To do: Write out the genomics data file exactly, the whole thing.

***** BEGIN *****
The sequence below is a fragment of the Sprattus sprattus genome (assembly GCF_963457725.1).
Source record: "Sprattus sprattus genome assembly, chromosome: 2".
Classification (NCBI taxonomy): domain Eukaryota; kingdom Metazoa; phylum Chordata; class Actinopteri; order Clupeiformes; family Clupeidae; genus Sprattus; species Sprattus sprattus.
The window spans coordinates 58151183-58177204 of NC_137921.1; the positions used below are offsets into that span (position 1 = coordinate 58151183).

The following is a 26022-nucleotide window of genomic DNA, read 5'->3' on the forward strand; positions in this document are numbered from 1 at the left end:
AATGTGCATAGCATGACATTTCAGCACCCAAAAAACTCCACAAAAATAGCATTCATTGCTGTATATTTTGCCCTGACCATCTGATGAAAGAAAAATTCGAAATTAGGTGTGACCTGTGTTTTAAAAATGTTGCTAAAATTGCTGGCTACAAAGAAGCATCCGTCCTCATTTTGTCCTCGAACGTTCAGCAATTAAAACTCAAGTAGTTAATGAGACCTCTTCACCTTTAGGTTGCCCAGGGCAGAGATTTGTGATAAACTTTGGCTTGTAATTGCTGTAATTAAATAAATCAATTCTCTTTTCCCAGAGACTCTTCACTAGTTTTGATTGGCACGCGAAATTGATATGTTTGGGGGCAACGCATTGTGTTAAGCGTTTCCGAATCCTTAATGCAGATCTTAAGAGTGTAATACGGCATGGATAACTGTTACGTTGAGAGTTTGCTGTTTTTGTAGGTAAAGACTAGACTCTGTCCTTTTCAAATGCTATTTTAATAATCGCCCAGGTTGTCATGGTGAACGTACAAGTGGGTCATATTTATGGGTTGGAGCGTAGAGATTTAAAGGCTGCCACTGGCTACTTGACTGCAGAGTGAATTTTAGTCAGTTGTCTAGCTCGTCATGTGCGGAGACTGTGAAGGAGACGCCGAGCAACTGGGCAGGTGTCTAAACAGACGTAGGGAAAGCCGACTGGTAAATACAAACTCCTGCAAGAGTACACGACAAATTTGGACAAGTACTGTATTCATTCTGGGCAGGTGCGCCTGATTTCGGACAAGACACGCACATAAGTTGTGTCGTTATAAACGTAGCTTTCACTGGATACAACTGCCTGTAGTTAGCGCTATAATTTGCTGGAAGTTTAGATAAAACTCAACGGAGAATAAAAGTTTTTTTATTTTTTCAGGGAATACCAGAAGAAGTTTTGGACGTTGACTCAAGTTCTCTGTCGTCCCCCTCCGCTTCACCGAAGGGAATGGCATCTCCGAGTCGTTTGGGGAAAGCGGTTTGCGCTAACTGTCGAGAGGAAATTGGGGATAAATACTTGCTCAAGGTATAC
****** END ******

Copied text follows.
The sequence below is a fragment of the Sprattus sprattus genome (assembly GCF_963457725.1).
Source record: "Sprattus sprattus genome assembly, chromosome: 2".
Classification (NCBI taxonomy): domain Eukaryota; kingdom Metazoa; phylum Chordata; class Actinopteri; order Clupeiformes; family Clupeidae; genus Sprattus; species Sprattus sprattus.
The window spans coordinates 58151183-58177204 of NC_137921.1; the positions used below are offsets into that span (position 1 = coordinate 58151183).

The following is a 26022-nucleotide window of genomic DNA, read 5'->3' on the forward strand; positions in this document are numbered from 1 at the left end:
AATGTGCATAGCATGACATTTCAGCACCCAAAAAACTCCACAAAAATAGCATTCATTGCTGTATATTTTGCCCTGACCATCTGATGAAAGAAAAATTCGAAATTAGGTGTGACCTGTGTTTTAAAAATGTTGCTAAAATTGCTGGCTACAAAGAAGCATCCGTCCTCATTTTGTCCTCGAACGTTCAGCAATTAAAACTCAAGTAGTTAATGAGACCTCTTCACCTTTAGGTTGCCCAGGGCAGAGATTTGTGATAAACTTTGGCTTGTAATTGCTGTAATTAAATAAATCAATTCTCTTTTCCCAGAGACTCTTCACTAGTTTTGATTGGCACGCGAAATTGATATGTTTGGGGGCAACGCATTGTGTTAAGCGTTTCCGAATCCTTAATGCAGATCTTAAGAGTGTAATACGGCATGGATAACTGTTACGTTGAGAGTTTGCTGTTTTTGTAGGTAAAGACTAGACTCTGTCCTTTTCAAATGCTATTTTAATAATCGCCCAGGTTGTCATGGTGAACGTACAAGTGGGTCATATTTATGGGTTGGAGCGTAGAGATTTAAAGGCTGCCACTGGCTACTTGACTGCAGAGTGAATTTTAGTCAGTTGTCTAGCTCGTCATGTGCGGAGACTGTGAAGGAGACGCCGAGCAACTGGGCAGGTGTCTAAACAGACGTAGGGAAAGCCGACTGGTAAATACAAACTCCTGCAAGAGTACACGACAAATTTGGACAAGTACTGTATTCATTCTGGGCAGGTGCGCCTGATTTCGGACAAGACACGCACATAAGTTGTGTCGTTATAAACGTAGCTTTCACTGGATACAACTGCCTGTAGTTAGCGCTATAATTTGCTGGAAGTTTAGATAAAACTCAACGGAGAATAAAAGTTTTTTTATTTTTTCAGGGAATACCAGAAGAAGTTTTGGACGTTGACTCAAGTTCTCTGTCGTCCCCCTCCGCTTCACCGAAGGGAATGGCATCTCCGAGTCGTTTGGGGAAAGCGGTTTGCGCTAACTGTCGAGAGGAAATTGGGGATAAATACTTGCTCAAGGTATAC